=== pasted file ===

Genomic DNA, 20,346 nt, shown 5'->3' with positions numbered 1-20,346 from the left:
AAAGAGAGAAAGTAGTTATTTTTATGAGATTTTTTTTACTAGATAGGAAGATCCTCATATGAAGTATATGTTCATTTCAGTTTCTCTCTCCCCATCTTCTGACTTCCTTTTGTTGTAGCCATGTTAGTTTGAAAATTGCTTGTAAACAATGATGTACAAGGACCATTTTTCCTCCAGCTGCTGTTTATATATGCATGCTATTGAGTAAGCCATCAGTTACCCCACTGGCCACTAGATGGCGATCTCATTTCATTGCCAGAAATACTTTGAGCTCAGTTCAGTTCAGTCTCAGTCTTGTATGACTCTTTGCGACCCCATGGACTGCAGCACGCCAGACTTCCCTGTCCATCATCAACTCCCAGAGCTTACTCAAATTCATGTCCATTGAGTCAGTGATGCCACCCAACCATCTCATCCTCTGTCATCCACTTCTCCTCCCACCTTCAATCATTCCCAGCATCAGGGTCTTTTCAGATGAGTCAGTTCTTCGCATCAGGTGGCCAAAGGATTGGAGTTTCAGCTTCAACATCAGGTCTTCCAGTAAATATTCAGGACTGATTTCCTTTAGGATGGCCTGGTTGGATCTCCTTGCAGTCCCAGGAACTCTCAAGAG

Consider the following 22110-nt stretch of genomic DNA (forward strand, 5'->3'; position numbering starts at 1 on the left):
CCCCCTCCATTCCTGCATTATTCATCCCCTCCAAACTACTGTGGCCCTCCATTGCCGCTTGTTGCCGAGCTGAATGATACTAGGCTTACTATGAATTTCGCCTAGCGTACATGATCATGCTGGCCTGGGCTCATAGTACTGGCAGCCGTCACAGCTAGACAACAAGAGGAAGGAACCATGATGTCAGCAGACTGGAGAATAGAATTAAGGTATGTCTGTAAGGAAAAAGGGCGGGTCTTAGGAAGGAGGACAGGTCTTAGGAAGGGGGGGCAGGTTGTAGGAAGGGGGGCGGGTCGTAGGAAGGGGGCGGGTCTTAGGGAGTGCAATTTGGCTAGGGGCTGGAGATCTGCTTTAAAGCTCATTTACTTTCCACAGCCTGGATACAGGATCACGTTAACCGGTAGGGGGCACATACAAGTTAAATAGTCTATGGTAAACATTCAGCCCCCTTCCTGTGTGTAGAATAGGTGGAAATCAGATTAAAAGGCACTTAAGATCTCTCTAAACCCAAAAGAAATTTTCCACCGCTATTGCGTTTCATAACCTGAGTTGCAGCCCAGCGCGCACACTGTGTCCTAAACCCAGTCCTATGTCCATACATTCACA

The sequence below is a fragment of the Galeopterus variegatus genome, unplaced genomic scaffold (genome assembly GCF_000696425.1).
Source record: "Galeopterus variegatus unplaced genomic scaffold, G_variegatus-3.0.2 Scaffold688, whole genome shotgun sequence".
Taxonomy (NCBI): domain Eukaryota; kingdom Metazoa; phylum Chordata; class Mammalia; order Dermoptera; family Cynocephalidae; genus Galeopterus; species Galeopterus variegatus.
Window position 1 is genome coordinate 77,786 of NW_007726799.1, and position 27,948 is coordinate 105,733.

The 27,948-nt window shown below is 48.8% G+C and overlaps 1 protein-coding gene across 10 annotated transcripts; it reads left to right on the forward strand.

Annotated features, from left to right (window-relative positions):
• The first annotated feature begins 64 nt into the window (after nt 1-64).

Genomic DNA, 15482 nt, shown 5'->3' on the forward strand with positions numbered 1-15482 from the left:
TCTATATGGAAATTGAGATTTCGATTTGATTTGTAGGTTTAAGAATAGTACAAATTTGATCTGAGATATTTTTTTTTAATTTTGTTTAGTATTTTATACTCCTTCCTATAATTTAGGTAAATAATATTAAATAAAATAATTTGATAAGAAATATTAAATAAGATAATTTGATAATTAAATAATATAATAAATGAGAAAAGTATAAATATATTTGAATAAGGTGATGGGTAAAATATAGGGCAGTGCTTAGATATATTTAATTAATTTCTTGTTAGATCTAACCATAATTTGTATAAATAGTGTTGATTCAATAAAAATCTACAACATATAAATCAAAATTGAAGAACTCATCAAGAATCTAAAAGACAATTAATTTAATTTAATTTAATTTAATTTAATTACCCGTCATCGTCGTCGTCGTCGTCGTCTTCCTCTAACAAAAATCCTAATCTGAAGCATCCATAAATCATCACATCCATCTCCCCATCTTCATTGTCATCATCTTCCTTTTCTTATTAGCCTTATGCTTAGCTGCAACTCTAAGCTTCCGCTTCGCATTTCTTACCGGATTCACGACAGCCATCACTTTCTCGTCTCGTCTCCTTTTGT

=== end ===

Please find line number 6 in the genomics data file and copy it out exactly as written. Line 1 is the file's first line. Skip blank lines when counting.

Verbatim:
Source record: "Galeopterus variegatus unplaced genomic scaffold, G_variegatus-3.0.2 Scaffold688, whole genome shotgun sequence".